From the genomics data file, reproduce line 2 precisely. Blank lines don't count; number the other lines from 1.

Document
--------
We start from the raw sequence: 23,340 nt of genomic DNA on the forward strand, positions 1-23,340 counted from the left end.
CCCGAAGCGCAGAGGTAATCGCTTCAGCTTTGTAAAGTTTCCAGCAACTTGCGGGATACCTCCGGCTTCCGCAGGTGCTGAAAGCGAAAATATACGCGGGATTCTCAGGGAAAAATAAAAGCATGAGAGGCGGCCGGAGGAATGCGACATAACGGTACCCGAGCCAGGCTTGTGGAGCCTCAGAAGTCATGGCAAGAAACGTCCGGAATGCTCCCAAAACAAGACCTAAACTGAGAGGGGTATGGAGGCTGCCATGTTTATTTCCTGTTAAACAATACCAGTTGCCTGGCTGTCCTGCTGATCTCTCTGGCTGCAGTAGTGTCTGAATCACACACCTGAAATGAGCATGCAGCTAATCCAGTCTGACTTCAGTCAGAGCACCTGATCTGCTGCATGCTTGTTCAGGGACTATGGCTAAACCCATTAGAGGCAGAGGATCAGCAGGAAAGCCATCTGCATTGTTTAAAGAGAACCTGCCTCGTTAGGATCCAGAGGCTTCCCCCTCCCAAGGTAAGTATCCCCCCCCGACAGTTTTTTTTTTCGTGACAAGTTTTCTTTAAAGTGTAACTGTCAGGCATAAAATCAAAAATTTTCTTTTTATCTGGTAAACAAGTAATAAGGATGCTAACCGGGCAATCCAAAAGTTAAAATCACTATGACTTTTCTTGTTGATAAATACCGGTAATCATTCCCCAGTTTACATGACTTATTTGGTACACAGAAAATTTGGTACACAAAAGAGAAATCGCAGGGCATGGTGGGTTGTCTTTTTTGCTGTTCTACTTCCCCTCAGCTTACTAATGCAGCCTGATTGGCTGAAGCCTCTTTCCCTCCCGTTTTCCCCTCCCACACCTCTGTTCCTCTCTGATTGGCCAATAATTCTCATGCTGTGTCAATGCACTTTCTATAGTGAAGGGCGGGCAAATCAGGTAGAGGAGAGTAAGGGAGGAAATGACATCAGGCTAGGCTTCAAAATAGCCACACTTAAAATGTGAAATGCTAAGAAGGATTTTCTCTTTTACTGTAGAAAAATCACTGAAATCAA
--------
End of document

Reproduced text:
CCCGAAGCGCAGAGGTAATCGCTTCAGCTTTGTAAAGTTTCCAGCAACTTGCGGGATACCTCCGGCTTCCGCAGGTGCTGAAAGCGAAAATATACGCGGGATTCTCAGGGAAAAATAAAAGCATGAGAGGCGGCCGGAGGAATGCGACATAACGGTACCCGAGCCAGGCTTGTGGAGCCTCAGAAGTCATGGCAAGAAACGTCCGGAATGCTCCCAAAACAAGACCTAAACTGAGAGGGGTATGGAGGCTGCCATGTTTATTTCCTGTTAAACAATACCAGTTGCCTGGCTGTCCTGCTGATCTCTCTGGCTGCAGTAGTGTCTGAATCACACACCTGAAATGAGCATGCAGCTAATCCAGTCTGACTTCAGTCAGAGCACCTGATCTGCTGCATGCTTGTTCAGGGACTATGGCTAAACCCATTAGAGGCAGAGGATCAGCAGGAAAGCCATCTGCATTGTTTAAAGAGAACCTGCCTCGTTAGGATCCAGAGGCTTCCCCCTCCCAAGGTAAGTATCCCCCCCCGACAGTTTTTTTTTTCGTGACAAGTTTTCTTTAAAGTGTAACTGTCAGGCATAAAATCAAAAATTTTCTTTTTATCTGGTAAACAAGTAATAAGGATGCTAACCGGGCAATCCAAAAGTTAAAATCACTATGACTTTTCTTGTTGATAAATACCGGTAATCATTCCCCAGTTTACATGACTTATTTGGTACACAGAAAATTTGGTACACAAAAGAGAAATCGCAGGGCATGGTGGGTTGTCTTTTTTGCTGTTCTACTTCCCCTCAGCTTACTAATGCAGCCTGATTGGCTGAAGCCTCTTTCCCTCCCGTTTTCCCCTCCCACACCTCTGTTCCTCTCTGATTGGCCAATAATTCTCATGCTGTGTCAATGCACTTTCTATAGTGAAGGGCGGGCAAATCAGGTAGAGGAGAGTAAGGGAGGAAATGACATCAGGCTAGGCTTCAAAATAGCCACACTTAAAATGTGAAATGCTAAGAAGGATTTTCTCTTTTACTGTAGAAAAATCACTGAAATCAA